Falling in Love with a Disorganized Guy
Before you keep reading, I have a disclaimer:
I love my husband. My husband gave me full permission to share this with all of you. Now, enjoy the article and hope it brings smile to your face.
If you’re falling in love with a disorganized guy, don’t be worried. Four years ago, that was me. Yes, a Certified Professional Organizer falls in love with a messy bachelor. Opposites do attract and make for sometimes, one tough marriage… but with respect, flexibility, and true appreciation for your partner, you can achieve organizational success in your relationship.
I know this from firsthand experience. On our first date in Madison, WI I saw the tell-tale signs of a Type B, free spirited disorganized handsome guy. Showing up thirty minutes late set his first impression. He made me smile and sigh (I was thirty minutes early). I also noticed he was a little scattered, misplacing things and forgetting to lock his messy Landcruiser, but I chalked it up to nerves. I could tell he liked me and that he was really trying.
When we got lost walking to the restaurant he had chosen, I knew we were complete opposites, but I was intrigued. He rolled with the punches. He was quick to modify and adapt to things, all along not losing his confidence. I could see that he cared, and it was endearing. So I said to myself, “Let it go, Amber.” And I bit my tongue.
After our first date, we continued talking on the phone long distance, and a couple weeks later, he invited me to his house for the first time. When I arrived, he blocked the doorway with his body, making me stand outside on his stoop, and said “Please don’t break up with me.” I was thinking, “Oh no, what is this guy hiding?” I laughed and reassured him as he swung open the door.
It was a mess. Clothes, books, tools, sports equipment and other items were scattered everywhere around the house. The placement of the furniture wasn’t “Feng Shui” (the back of the couch was facing the fireplace) and basically it was a bachelor pad- no lamps, curtains, pillows, etc. It was a house that was uncomfortable, not relaxing, and not a home.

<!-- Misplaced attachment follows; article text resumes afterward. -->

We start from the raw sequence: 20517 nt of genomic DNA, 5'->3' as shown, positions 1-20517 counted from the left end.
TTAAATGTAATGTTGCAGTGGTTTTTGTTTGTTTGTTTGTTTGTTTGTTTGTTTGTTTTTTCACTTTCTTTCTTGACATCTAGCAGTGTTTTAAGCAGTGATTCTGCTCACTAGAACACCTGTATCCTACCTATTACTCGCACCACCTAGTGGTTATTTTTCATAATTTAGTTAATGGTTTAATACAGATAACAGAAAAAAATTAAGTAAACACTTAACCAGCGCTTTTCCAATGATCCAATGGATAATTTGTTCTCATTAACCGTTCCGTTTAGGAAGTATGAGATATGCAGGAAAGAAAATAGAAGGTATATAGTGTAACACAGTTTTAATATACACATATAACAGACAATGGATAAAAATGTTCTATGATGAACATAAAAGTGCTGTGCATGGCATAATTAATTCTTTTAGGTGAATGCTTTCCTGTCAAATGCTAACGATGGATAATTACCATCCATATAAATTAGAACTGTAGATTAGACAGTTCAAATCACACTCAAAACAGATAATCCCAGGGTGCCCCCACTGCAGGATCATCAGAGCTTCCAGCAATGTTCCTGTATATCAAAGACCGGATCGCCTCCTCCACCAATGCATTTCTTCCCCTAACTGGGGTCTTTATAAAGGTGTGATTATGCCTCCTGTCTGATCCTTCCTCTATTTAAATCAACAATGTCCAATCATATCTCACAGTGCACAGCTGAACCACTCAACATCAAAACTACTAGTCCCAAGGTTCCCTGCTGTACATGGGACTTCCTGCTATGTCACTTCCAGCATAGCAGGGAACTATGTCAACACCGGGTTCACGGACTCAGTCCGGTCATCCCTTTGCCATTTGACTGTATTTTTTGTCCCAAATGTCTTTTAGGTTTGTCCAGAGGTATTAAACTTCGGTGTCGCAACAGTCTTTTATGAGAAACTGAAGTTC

But I put my professional face on. I didn’t say a word and treated him with respect, just like I would treat a customer. I took note of his complaints, struggles of his home and habits, desperately wanting to help him. My fix it/problem solving hat wanted to kick in, but I waited and decided to pitch him my organizing proposal at dinner that night.
“Tomorrow let me show you what I’m good at. Do you want to experience what my customers experience? Let me help you get organized,” I said. “I’m not going to throw out anything without your permission and you will be by my side the entire time. I just want to give you a taste of what I do every day.” I reassured him that it would only be us, and we’d only work for four hours in the morning. After much discussion, he said, “Okay, I trust you. This is really hard for me, but I’m going to let you work your magic. And only for four hours. ”
The next morning, we decided to just focus just on the first floor where he spent most of his time. He stayed by my side, followed my directions, sorted really well, and made great decisions. I was super impressed. He was so focused and respected my organizing process. And after four hours, we had met out goal. We had trash. We had donations. We had triaged things that didn’t belong to other parts of the house and I had rearranged all his furniture.
He stood back, looked around and gave me a big smile and then the biggest hug. It was a success! The final touch would be running to Target for some touches to make his house a home. To this day, he teases me of our six-hundred-dollar trip to Target.
By that night, we had candles lit, placemats on the dining room table, a throw on the couch, and the couch was facing the right direction toward the fireplace. We enjoyed every bit of it, and spent a relaxing evening in his home. Daniel was thrilled, and he couldn’t stop smiling. He said, “I could have never done this without you. I get what you do now. You respected my stuff and you worked with my personality and habits.”
Today, 4 years later, here’s how we make our differences work. It’s not easy but we are growing and learning and have grown in much respect for one another.